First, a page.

The Belgian government approved a draft law that would modify the “catch all” clause that imposes a withholding tax on Belgium-sourced income of non-residents that would have been taxable if the income had been received by Belgian residents (in both treaty and non-treaty situations). The draft law has been sent to the Council of State for advice, with the new clause scheduled to be effective 1 July 2016.
Under the draft, the scope of the “catch all” clause would be narrowed. The new “catch all” clause would only apply when the service provider has a direct or indirect “link of mutual dependence” with the service recipient—that is, a related-party standard. Regarding the interpretation of direct or indirect “link of mutual dependence,” the explanatory notes refer to article 26 of Belgian income tax law (i.e., abnormal and benevolent advantages) and stipulate that such “mutual dependence” could constitute both legal and economic control.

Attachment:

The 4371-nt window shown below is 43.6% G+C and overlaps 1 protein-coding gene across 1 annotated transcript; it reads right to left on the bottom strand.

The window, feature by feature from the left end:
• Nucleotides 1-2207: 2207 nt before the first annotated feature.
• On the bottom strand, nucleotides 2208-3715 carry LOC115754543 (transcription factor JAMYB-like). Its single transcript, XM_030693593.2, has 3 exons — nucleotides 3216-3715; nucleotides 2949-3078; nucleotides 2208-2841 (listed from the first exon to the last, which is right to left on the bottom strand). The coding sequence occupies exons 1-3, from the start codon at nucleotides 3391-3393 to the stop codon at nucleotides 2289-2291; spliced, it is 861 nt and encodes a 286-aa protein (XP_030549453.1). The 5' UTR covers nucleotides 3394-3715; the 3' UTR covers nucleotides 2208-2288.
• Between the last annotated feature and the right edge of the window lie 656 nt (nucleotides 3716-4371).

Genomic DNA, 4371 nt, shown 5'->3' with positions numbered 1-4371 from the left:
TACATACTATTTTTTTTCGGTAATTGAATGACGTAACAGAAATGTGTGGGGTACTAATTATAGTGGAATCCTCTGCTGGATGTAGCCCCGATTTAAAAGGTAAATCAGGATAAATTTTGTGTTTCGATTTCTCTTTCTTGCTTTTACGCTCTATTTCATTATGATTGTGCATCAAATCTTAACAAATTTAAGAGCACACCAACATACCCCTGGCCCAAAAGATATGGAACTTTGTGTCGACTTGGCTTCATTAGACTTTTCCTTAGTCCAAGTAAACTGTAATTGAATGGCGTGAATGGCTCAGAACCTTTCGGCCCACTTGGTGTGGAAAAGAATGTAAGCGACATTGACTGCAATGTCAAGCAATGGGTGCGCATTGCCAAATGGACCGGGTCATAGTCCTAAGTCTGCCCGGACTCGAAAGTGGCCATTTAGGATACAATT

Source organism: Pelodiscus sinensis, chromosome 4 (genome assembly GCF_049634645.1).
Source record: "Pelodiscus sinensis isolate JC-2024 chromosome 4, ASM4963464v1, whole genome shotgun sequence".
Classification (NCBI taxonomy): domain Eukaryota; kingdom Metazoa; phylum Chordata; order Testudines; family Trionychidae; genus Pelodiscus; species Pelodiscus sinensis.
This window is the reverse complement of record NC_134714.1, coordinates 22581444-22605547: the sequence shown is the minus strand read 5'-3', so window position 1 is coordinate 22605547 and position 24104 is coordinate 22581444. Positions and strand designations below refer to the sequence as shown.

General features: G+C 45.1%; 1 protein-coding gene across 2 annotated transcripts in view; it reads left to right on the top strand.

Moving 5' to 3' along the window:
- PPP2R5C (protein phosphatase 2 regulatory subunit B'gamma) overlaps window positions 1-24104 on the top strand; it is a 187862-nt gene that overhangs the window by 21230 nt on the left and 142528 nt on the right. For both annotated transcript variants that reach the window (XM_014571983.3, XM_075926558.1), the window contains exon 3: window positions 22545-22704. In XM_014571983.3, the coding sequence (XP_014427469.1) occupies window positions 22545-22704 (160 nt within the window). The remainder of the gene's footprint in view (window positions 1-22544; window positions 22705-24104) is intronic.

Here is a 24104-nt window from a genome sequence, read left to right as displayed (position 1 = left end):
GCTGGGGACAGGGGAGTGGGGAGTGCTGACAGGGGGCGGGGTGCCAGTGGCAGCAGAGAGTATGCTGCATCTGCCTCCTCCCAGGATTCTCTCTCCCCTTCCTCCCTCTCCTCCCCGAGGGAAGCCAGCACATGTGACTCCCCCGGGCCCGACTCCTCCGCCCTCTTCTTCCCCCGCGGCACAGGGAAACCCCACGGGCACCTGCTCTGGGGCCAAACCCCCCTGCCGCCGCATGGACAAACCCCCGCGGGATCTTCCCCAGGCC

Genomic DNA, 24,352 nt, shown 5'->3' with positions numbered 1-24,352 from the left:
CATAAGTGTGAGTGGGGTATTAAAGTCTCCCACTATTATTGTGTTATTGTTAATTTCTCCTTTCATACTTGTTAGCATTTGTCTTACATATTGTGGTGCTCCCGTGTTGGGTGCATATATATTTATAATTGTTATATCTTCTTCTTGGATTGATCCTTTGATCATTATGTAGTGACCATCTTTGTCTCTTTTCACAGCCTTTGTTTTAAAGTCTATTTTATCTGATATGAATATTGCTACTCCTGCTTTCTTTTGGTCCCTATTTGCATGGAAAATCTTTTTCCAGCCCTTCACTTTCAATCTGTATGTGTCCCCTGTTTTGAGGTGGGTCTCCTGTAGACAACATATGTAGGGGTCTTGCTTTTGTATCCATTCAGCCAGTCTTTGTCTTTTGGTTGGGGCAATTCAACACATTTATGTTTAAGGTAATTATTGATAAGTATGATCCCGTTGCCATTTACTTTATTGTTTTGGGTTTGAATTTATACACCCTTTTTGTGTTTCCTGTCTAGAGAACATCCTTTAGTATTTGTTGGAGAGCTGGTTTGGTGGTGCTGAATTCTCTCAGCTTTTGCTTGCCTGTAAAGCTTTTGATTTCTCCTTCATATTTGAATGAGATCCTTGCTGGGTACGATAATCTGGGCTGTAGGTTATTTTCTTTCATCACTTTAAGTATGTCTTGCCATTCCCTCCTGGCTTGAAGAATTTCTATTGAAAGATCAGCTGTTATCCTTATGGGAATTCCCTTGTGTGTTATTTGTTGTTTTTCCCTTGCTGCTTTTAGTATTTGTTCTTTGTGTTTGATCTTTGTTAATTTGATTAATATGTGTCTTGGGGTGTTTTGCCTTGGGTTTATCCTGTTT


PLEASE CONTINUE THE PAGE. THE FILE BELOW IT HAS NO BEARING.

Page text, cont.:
The draft law also explicitly confirms an administrative practice limiting the scope of the “catch all” clause to income that constitutes profits or benefits from the provision of services. However, a “de minimis regime”—under which wage withholding tax would apply only on the gross amount exceeding €38,000 per service provider, per year—would be withdrawn. The “catch all” clause would no longer apply to services provided to individuals who do not act within the framework of their professional activities.
Following the new version of article 228, §3 of the Belgian income tax law, withholding tax at a rate of 16.5% would be required on profits and benefits that are not already considered to be taxable in Belgium under other provisions applicable to non-resident taxpayers, from services provided by a non-resident to:
And with whom the service provider has a direct or indirect “link of mutual dependence.”
The “catch all” withholding tax would only apply to the extent that:
Read a June 2016 report prepared by the KPMG member firm in Belgium.
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